Common Law Partnerships in Quebec
In Quebec, there is no legal recognition of common law partnerships, unlike the other provinces of Canada, no matter the length of time that you are together. As a de facto spouse, you have no obligation or rights towards your partner. This essentially means that de facto couples do not benefit from the same protections as married couples.
The Supreme Court decision in Eric vs. Lola has reconfirmed that de facto couples are not required to support each other financially at the time of their separation. Therefore, de facto couples cannot make any request to a court in order to request financial aid from their partner, unless they have a written agreement between them. In a written contract, the partners can set out the rights and obligations that they want governing them during their union and at the time of separation. Some examples of what can be included in a written agreement between de facto couples are:
- The creation of a family patrimony;
- How the property will be divided in the event of a separation;
- How any debts contracted during the union will be repaid following the separation; and
- The financial aid towards each other in case of a separation.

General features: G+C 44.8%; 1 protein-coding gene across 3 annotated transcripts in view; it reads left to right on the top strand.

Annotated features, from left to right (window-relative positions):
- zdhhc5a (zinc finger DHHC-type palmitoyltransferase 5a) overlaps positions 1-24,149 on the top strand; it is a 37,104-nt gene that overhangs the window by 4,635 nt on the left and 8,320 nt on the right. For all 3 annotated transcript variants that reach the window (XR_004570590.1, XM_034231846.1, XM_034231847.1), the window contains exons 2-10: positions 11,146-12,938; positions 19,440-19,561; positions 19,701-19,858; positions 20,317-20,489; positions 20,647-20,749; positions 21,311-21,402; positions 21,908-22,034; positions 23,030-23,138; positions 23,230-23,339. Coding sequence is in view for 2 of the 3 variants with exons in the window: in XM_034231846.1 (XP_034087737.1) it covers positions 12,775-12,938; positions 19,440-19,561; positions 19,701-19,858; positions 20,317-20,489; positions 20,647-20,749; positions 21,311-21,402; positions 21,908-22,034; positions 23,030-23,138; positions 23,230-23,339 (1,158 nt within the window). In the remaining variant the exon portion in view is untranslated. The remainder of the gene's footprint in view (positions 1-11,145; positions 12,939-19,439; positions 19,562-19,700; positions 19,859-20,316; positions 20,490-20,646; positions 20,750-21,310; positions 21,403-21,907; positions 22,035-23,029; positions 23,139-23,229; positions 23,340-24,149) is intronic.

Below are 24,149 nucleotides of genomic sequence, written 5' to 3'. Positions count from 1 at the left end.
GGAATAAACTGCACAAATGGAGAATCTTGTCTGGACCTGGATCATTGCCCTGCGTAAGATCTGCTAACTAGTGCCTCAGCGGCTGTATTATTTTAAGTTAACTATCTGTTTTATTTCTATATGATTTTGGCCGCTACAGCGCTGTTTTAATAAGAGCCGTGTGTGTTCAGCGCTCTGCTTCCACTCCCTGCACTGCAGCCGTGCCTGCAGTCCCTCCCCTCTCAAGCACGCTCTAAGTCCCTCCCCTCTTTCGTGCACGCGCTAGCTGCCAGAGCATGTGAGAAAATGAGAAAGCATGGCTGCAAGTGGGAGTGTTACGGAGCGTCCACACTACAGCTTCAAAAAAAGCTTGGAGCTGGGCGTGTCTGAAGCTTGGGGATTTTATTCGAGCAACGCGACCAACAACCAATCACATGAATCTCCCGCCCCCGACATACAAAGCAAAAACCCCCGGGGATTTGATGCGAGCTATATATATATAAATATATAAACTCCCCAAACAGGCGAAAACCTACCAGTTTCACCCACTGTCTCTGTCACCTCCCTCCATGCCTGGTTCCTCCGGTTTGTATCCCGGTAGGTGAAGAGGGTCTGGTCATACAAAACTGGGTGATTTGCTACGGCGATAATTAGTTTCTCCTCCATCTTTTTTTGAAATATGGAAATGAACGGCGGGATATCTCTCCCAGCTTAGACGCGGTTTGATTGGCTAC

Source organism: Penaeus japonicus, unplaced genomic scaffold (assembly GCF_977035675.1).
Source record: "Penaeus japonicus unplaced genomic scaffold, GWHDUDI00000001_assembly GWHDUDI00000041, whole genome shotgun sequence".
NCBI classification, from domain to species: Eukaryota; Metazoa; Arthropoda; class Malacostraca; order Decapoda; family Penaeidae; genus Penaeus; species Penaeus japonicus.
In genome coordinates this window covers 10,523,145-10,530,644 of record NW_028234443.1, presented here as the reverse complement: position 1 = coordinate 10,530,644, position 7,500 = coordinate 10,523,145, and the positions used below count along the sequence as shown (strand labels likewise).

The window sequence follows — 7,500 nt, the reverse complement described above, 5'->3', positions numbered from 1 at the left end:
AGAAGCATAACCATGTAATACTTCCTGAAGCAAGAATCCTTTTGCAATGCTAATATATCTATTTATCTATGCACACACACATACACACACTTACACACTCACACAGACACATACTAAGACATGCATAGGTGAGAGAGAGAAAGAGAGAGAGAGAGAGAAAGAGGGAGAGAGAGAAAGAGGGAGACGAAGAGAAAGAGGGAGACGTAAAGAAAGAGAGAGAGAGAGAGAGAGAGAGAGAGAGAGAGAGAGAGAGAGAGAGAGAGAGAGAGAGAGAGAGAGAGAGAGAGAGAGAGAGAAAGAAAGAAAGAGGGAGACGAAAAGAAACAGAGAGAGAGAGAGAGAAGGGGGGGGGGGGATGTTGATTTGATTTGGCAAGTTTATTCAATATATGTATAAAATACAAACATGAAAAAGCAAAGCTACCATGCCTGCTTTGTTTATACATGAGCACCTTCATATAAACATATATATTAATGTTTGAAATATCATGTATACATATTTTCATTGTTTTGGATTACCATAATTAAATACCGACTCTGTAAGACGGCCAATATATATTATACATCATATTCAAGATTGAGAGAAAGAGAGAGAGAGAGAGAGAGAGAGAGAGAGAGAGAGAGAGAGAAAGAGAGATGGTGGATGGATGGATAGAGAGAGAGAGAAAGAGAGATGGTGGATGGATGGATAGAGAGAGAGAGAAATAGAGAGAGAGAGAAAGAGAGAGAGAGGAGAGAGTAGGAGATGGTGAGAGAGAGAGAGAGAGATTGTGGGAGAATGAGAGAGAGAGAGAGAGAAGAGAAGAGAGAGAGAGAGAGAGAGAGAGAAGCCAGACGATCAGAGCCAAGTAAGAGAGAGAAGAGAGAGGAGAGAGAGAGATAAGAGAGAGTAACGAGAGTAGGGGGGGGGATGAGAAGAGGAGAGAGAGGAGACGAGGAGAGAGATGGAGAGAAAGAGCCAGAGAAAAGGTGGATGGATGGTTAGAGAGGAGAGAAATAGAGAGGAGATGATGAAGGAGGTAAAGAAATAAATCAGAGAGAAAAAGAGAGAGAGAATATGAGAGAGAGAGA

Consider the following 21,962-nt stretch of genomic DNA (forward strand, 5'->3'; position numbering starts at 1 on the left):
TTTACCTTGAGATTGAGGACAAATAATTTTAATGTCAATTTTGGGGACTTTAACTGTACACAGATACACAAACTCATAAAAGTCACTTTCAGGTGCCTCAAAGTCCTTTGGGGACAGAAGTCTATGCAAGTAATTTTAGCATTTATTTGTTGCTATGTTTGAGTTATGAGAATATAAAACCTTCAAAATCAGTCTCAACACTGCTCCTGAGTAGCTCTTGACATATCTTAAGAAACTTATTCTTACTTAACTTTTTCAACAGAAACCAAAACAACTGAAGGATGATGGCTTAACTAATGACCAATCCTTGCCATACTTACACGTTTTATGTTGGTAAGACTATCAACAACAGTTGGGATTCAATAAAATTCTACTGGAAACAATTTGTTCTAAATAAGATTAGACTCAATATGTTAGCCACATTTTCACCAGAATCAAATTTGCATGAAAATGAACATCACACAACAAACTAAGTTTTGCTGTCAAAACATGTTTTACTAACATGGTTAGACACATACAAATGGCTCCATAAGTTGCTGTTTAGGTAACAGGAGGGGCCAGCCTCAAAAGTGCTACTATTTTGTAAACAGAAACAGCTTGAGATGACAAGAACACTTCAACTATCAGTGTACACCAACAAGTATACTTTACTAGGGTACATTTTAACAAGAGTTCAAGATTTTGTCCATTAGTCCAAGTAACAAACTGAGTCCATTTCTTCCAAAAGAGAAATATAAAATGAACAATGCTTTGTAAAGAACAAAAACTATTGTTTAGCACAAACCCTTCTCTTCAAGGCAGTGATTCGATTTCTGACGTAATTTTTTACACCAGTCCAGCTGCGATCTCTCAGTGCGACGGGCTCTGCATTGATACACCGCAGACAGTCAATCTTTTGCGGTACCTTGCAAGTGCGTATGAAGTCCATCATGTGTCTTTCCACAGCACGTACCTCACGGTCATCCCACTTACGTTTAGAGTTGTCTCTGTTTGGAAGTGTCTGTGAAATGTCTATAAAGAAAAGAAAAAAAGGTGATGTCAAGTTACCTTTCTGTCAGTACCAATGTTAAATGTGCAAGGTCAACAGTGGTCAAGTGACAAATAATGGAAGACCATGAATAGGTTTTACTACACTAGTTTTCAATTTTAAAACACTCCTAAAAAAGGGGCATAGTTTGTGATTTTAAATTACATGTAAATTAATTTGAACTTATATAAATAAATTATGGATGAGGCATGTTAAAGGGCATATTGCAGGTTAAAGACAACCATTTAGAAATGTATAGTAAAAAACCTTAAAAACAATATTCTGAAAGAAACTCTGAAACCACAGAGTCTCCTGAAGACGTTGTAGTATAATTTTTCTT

As we have mentioned above, de facto couples who are not co-owners of the family home will not be able to benefit from the protection that is given to married couples or couples that they have entered into a Civil Union.
De facto couples who are co-owners of their family home are protected by the general rules of co-ownership, and in the event that there is no agreement regarding the partition of the property, the parties will have to address themselves to the Court in order for the Court to force the sale of the house and/or to decide on the amount for which the house can be sold.
It is therefore important, if you are living in a de-facto relationship, to have a written agreement between the partners to ensure your protection.
Gianina Fuschini, Attorney at law
Alepin, Gauthier Avocats Inc.